The Kutztown Area High School SADD and No Place for Hate students offered Distracted Driving Demonstration and the use of DUI Simulations for high schoolers.
On Feb. 6, representatives from the Lehigh Valley Health Network were in the high school gymnasium all day long to once again reinforce the dangers of distracted driving. Four driving simulators were available for students to try out in order for students to see how a simple mistake could cause a disaster.
“As with last year's distracted driving demo, the event was a success in that it engaged the participants in scenarios that illustrated the dangers of driving (or simply being a passenger) while impaired or distracted. Those who were able to attend before lunches began also had the opportunity to try out three different impairments via goggles and attempt a DUI checkpoint test administered by a recently retired officer from the State,” said No Place for Hate adviser and SADD adviser Josh Chambers.
Chambers said that nearly all of the members of the senior class were able to take part in the demonstrations as well as a few underclassmen, estimating about 40 percent of the student population (and most of the school’s licensed drivers) had the chance to take part in the day's events.
“I am hopeful that by trying out the simulators and realizing how even a simple mistake can lead to an accident, our student drivers will be more appreciative of being watchful and vigilant on the roads,” said Chambers. “As I heard many students yell when they had a virtual car crash, ‘that was the other car's fault!’ so I am glad they understand that being a defensive driver is the best course of action.”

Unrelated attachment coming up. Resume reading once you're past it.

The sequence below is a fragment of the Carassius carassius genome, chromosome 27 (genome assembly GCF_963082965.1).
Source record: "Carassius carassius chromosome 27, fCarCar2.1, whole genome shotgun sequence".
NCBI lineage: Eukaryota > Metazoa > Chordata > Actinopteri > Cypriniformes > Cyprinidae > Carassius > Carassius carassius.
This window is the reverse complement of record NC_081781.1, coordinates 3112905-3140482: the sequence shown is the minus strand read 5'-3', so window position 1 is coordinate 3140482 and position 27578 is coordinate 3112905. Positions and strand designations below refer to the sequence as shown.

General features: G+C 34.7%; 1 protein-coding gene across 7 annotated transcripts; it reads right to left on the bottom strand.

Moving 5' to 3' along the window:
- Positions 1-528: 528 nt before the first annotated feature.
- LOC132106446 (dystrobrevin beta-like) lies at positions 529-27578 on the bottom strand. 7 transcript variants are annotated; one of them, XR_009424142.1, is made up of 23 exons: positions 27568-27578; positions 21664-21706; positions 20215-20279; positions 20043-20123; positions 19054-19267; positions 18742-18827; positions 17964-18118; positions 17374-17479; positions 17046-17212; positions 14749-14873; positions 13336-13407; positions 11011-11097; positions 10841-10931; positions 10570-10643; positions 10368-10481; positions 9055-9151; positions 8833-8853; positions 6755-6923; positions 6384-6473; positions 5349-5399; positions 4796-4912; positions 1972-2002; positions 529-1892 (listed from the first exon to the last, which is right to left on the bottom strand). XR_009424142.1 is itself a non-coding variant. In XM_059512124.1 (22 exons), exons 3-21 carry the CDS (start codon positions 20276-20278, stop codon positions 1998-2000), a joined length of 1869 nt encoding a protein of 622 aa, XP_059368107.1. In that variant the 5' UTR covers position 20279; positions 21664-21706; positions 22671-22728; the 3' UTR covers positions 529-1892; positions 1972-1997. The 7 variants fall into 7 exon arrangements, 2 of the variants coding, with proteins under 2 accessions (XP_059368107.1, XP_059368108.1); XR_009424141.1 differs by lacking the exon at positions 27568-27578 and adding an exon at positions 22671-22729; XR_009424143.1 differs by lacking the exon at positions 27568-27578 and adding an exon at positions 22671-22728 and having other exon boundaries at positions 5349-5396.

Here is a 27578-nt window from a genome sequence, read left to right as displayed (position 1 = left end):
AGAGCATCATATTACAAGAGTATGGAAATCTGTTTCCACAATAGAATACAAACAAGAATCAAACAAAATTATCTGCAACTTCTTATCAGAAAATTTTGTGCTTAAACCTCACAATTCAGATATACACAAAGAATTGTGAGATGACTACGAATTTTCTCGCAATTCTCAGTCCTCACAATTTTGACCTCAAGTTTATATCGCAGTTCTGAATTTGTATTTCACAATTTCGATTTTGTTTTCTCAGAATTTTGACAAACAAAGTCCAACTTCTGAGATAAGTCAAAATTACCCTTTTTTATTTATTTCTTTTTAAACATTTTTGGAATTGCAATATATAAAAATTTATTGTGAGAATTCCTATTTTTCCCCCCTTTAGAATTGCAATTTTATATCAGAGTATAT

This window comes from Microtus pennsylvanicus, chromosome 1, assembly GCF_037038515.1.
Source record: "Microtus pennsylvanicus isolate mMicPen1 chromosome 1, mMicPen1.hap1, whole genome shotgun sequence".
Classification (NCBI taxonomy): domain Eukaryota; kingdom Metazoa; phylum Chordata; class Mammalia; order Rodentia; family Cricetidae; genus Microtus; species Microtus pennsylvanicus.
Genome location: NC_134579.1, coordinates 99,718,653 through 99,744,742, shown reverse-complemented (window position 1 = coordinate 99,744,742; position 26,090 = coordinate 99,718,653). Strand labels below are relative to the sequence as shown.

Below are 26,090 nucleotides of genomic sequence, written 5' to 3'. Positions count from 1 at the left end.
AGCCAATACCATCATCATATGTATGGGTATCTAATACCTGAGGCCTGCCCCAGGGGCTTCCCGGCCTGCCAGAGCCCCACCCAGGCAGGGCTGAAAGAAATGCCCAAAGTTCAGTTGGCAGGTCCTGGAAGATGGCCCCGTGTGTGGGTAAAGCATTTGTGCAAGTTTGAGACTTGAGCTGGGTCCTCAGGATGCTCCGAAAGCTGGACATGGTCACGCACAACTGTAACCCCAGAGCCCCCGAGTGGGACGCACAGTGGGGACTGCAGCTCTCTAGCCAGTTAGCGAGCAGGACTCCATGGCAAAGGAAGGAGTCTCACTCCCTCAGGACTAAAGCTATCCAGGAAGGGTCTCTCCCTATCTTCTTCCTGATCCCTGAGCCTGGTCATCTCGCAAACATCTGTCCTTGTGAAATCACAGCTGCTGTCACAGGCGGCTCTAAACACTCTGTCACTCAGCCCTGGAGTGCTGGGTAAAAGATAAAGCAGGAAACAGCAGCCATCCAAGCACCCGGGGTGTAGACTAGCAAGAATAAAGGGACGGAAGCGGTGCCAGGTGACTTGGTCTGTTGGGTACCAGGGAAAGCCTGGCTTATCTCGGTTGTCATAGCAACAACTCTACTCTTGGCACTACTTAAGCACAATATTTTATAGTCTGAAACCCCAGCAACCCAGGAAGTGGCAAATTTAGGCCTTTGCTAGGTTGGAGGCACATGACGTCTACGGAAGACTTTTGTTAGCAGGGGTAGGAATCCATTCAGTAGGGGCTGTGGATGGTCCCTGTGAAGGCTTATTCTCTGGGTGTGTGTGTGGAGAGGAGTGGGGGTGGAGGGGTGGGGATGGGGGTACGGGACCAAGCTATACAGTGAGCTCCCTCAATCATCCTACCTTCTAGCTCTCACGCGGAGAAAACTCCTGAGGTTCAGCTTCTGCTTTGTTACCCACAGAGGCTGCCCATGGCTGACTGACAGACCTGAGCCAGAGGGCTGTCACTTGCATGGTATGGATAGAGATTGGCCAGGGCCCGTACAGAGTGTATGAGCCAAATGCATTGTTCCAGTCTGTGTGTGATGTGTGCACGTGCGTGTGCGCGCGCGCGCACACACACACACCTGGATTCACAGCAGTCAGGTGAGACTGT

Kylie Bishop, 9th grade S.A.D.D member, hopes to send a message to students to do good for themselves and others and to learn “that as soon as you enter a vehicle, you are putting your life at a risk. Therefore, it is incredibly important to be as safe as possible.”
Bishop said this event is important “because it simulates how easy it is to get in an accident and the extreme consequences.”
“I hope to send the message to students that the consequences are to driving distracted are much worse than normally thought,” said Marnie Derr, Grade 9 SADD member. “It's not something to just joke around with and say you'll think about it later. I hope they learn it doesn't matter who you are in society, you will get caught one way or another.”
Derr added, “People aren't as invincible as they tend to think they are. The event is important because it gives students an idea of what the consequences of distracted driving are and what it could potentially cost you in the sort and long term.”
“As we move toward warmer weather and the celebrations that come with the end of a school year, the Kutztown SADD crew will continue to promote smart choices and mindfulness through a few more school-wide awareness pieces,” said Chambers.